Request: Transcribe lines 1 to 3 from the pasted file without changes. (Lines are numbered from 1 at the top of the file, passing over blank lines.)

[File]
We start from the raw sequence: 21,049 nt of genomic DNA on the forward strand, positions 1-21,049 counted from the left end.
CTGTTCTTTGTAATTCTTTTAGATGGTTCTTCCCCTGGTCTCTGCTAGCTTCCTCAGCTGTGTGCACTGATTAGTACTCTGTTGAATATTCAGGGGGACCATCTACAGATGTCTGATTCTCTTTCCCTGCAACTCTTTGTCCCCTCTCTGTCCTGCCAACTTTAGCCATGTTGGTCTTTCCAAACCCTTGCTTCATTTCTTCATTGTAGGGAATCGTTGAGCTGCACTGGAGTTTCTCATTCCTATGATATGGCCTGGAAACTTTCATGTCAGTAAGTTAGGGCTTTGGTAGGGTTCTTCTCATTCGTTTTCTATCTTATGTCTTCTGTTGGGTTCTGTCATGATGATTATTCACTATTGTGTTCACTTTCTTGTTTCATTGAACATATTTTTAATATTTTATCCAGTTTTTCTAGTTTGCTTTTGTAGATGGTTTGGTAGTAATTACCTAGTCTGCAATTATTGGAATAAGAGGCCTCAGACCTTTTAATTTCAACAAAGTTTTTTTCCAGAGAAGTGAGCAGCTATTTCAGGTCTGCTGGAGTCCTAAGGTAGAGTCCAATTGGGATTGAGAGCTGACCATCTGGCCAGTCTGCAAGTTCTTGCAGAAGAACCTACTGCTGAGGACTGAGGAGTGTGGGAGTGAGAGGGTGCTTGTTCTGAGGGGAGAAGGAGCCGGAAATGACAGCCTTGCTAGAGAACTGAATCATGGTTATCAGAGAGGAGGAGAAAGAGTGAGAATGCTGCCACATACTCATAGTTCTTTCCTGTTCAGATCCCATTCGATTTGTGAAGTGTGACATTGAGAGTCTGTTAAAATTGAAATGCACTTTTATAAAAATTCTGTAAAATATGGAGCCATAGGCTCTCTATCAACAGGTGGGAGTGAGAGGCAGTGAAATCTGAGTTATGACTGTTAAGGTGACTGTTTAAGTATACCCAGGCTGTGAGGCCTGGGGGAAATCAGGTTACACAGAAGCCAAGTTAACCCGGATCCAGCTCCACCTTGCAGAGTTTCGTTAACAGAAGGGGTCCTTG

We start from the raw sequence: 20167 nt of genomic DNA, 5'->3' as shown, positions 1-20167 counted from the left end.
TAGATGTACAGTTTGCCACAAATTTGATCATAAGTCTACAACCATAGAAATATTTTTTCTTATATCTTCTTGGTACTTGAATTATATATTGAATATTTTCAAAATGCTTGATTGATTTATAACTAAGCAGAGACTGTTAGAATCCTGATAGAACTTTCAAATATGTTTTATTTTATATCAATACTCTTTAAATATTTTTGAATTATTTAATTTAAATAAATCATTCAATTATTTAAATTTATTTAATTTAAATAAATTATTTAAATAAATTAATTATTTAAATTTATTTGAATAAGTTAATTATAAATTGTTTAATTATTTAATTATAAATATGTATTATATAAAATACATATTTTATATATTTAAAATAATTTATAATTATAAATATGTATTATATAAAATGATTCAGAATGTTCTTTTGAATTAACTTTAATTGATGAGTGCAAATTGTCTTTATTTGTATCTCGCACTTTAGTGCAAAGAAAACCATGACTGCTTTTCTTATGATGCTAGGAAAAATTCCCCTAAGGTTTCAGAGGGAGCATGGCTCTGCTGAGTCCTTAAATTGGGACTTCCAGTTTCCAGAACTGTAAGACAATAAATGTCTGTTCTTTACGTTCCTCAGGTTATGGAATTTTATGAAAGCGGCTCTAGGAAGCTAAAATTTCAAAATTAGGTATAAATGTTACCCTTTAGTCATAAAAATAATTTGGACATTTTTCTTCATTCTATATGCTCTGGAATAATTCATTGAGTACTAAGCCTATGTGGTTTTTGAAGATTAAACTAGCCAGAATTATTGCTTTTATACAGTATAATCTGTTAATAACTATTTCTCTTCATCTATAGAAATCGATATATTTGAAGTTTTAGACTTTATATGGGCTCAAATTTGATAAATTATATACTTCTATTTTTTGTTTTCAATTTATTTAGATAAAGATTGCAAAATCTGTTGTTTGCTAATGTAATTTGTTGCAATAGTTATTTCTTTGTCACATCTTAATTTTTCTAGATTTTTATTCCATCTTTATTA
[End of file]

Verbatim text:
We start from the raw sequence: 21,049 nt of genomic DNA on the forward strand, positions 1-21,049 counted from the left end.
CTGTTCTTTGTAATTCTTTTAGATGGTTCTTCCCCTGGTCTCTGCTAGCTTCCTCAGCTGTGTGCACTGATTAGTACTCTGTTGAATATTCAGGGGGACCATCTACAGATGTCTGATTCTCTTTCCCTGCAACTCTTTGTCCCCTCTCTGTCCTGCCAACTTTAGCCATGTTGGTCTTTCCAAACCCTTGCTTCATTTCTTCATTGTAGGGAATCGTTGAGCTGCACTGGAGTTTCTCATTCCTATGATATGGCCTGGAAACTTTCATGTCAGTAAGTTAGGGCTTTGGTAGGGTTCTTCTCATTCGTTTTCTATCTTATGTCTTCTGTTGGGTTCTGTCATGATGATTATTCACTATTGTGTTCACTTTCTTGTTTCATTGAACATATTTTTAATATTTTATCCAGTTTTTCTAGTTTGCTTTTGTAGATGGTTTGGTAGTAATTACCTAGTCTGCAATTATTGGAATAAGAGGCCTCAGACCTTTTAATTTCAACAAAGTTTTTTTCCAGAGAAGTGAGCAGCTATTTCAGGTCTGCTGGAGTCCTAAGGTAGAGTCCAATTGGGATTGAGAGCTGACCATCTGGCCAGTCTGCAAGTTCTTGCAGAAGAACCTACTGCTGAGGACTGAGGAGTGTGGGAGTGAGAGGGTGCTTGTTCTGAGGGGAGAAGGAGCCGGAAATGACAGCCTTGCTAGAGAACTGAATCATGGTTATCAGAGAGGAGGAGAAAGAGTGAGAATGCTGCCACATACTCATAGTTCTTTCCTGTTCAGATCCCATTCGATTTGTGAAGTGTGACATTGAGAGTCTGTTAAAATTGAAATGCACTTTTATAAAAATTCTGTAAAATATGGAGCCATAGGCTCTCTATCAACAGGTGGGAGTGAGAGGCAGTGAAATCTGAGTTATGACTGTTAAGGTGACTGTTTAAGTATACCCAGGCTGTGAGGCCTGGGGGAAATCAGGTTACACAGAAGCCAAGTTAACCCGGATCCAGCTCCACCTTGCAGAGTTTCGTTAACAGAAGGGGTCCTTG

We start from the raw sequence: 20167 nt of genomic DNA, 5'->3' as shown, positions 1-20167 counted from the left end.